Natural oils and a boar bristle brush: the best conditioner
This natural sebum that the scalp produces is the best conditioner for our hair: it is created specifically for it, and no manmade goop can replace this finely tuned, bespoke blend. I invested in a natural boar bristle brush which helps catch the oils and transport them down the length of the hair; before plastic alternatives came on to the scene these are what were used and with good reason. That said, I do need to use a Tangle Teezer every now and then on wet hair if I’ve really been going for it with the rye flour paste. Two months in with regular boar brushing and my over-bleached locks are still often on the dry side, so I know this self-conditioning process takes time. I have supported my hair with the occasional organic treatment mask (both branded and homemade, from avocado and honey to coconut milk and chamomile) and regular touches of argan or coconut oil while it finds its balance and the damaged ends grow out. For many of us, making the change overnight will result in tangles and battles with the brush; don’t feel bad or like you’re backtracking if you need a mask once a fortnight or so – as with all paths to a more natural way of eating and living, it’s the small steps that lay the foundations for lasting change, and transition periods are a part of the process. If you are fiercely all-or-nothing, you might feel drawn to give up when a new way of doing things is just around the corner. Support yourself (and your hair) with what you need as you let go of one thing and slowly get to know another. One area I am still feeling out is colouring my hair. Before my pregnancy I had regular naturally-derived highlights with Aveda and organic Colour Systems at Glasshouse Salon in London; six months without and I feel drawn to do something gentle about my mousey roots. If I do, and it’s washed with shampoo, then it will just be a perfectly imperfect part of the journey as I realise what I’m ready to let go of, and what I am not… Time, it all takes time.
The question most people ask is: how often? And this depends entirely on your hair and scalp. I use my homemade arrowroot dry shampoo to widen the space in between washes, and a simple warm water rinse also goes a long way in restoring some cleanliness and shine. For some people, it’s enough to use rye flour and ACV once a fortnight, for others, every four to five days is pushing it. Find your rhythm and start there.
Oh, and I should end with a funny story: about four weeks ago, at my parents’ house, I forgot my rye flour and my hair was on the uglier side of dirty after a week in the London summer heat. Determined not to use the Pantene in the bathroom, I found some spelt flour in the baking cupboard and mixed it with water. I could have Googled if it would work but just could not be bothered to engage with my phone. And anyway, I thought, how bad could it be? As I slathered the paste all over my scalp in the bath (no patience for a patch test), I felt it slowly start to solidify like days-old pizza dough. Before I knew it, it has encased my roots in an unforgiving sort of wholemeal putty, and in an ironic twist of fate, as I gaped around the bathroom I realised that my only option to remove it without losing most of my hair was to coat it in the lonely bottle of Pantene and comb each section two or three times. Resentfully drowning in artificial fragrance and wistfully tugging on my caked locks, I couldn’t help but giggle inside as I remembered yet again the glorious adventures and imperfections of this beautiful, never-ending quest for a more natural way of living.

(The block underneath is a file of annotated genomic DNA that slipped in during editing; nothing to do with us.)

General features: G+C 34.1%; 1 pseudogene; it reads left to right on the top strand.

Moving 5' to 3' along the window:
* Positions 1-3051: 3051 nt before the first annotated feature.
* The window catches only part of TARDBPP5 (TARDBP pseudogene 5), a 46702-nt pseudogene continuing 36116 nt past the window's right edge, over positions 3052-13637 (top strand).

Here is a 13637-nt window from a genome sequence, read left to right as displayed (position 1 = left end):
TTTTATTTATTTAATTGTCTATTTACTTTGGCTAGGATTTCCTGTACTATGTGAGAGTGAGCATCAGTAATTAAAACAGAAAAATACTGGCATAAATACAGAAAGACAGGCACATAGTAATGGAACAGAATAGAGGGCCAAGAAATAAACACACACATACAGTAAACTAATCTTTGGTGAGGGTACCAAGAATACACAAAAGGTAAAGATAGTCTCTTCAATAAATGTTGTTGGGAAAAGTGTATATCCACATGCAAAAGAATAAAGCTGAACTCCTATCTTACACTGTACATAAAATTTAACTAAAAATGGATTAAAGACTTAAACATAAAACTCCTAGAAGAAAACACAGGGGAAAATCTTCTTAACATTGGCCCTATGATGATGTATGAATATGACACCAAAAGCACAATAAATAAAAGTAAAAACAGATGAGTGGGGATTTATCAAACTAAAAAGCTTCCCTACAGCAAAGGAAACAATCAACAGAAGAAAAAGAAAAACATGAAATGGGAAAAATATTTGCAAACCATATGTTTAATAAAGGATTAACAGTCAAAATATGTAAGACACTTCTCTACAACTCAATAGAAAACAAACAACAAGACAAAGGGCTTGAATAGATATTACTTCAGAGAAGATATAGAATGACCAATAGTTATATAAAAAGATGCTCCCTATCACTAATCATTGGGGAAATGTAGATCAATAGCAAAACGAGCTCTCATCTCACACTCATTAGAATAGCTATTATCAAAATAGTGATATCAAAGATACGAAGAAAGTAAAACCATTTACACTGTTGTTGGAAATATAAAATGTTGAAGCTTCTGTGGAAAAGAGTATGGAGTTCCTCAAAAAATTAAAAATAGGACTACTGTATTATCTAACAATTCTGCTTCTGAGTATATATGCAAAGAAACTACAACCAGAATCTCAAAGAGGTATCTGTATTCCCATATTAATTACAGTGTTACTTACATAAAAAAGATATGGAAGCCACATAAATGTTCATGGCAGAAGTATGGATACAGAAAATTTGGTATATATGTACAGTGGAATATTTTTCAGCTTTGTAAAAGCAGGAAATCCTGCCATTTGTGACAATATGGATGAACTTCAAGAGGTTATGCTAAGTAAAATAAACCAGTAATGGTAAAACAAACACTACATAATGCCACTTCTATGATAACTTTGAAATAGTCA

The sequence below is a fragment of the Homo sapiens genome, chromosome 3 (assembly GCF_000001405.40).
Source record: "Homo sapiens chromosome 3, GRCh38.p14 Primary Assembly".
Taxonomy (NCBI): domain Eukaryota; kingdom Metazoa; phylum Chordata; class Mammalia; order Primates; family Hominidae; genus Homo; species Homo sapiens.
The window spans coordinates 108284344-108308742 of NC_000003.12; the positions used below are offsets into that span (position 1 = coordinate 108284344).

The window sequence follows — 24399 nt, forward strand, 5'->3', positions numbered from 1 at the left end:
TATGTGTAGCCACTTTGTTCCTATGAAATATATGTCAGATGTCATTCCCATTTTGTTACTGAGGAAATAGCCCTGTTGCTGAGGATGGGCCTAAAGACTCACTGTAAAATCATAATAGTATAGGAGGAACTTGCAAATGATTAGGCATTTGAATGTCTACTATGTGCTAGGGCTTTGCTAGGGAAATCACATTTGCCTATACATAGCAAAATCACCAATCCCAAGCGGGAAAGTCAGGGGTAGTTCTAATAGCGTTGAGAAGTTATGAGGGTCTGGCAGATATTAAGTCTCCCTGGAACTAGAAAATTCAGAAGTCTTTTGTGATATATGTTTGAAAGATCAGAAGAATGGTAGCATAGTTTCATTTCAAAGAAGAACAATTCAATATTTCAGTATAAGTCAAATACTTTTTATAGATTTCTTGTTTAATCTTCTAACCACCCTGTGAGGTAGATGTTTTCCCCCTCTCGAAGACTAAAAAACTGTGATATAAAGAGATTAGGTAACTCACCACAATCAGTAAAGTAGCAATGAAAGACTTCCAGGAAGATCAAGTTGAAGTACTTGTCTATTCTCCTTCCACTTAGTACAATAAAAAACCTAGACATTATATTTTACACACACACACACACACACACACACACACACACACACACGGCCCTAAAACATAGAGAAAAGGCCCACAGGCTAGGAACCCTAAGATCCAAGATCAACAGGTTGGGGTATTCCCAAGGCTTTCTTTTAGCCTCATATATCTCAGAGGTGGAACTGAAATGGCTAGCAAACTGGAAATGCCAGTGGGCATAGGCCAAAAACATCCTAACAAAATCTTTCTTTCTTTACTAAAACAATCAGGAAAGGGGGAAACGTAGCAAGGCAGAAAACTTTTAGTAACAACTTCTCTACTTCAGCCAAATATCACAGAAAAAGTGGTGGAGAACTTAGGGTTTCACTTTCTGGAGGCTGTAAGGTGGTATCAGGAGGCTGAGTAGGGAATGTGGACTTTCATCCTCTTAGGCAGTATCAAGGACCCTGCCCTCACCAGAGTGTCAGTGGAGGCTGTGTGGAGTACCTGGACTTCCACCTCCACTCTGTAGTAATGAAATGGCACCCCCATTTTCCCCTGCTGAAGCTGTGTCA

Update: December 2016
After three months using the rye flour I wanted to share that I have used Organic Colour Systems products at the wonderful Glasshouse Salon in London (to get some highlights done) and Jason organic shampoo a couple of times. Six months into pregnancy and feeling the need for some gentle blonde to brighten me up, I went to see Olivia’s talented team and got some foils; they scrubbed me super clean with their shampoo and protein-enriching treatment and after that I was curious to see how long my hair took to feel like it needed washing again. With some arrowroot dry shampoo and regular brushing it lasted a good week. Curious to compare methods after so long, I then tried Jason Sea Kelp shampoo in between rye washes to see how my hair felt… it felt both like a betrayal and an experiment and the first thing I noticed was how quick it was compared to applying and rinsing the flour. Because once the first fun wears off, shampoo-free living is a true commitment; like much of the homemade beauty path, it requires dedication and sometimes a little more time than we are accustomed to (especially if your water pressure is not up to the job). And what did I discover? The same hair, a little more squeaky clean, but a little over-fragranced and ready for a wash only one or two days later compared to rye.
It feels important to feed this back because these practices and commitments have to be rooted in real life. My feeling as my pregnancy unfolds is that the time to myself and for exploring things like this is a gift I won’t get back for a while; however it seems that apart from saving five minutes in the bath, using shampoo has very little edge over working out a way to live without it. We will see how things unfold and I will continue to share it here…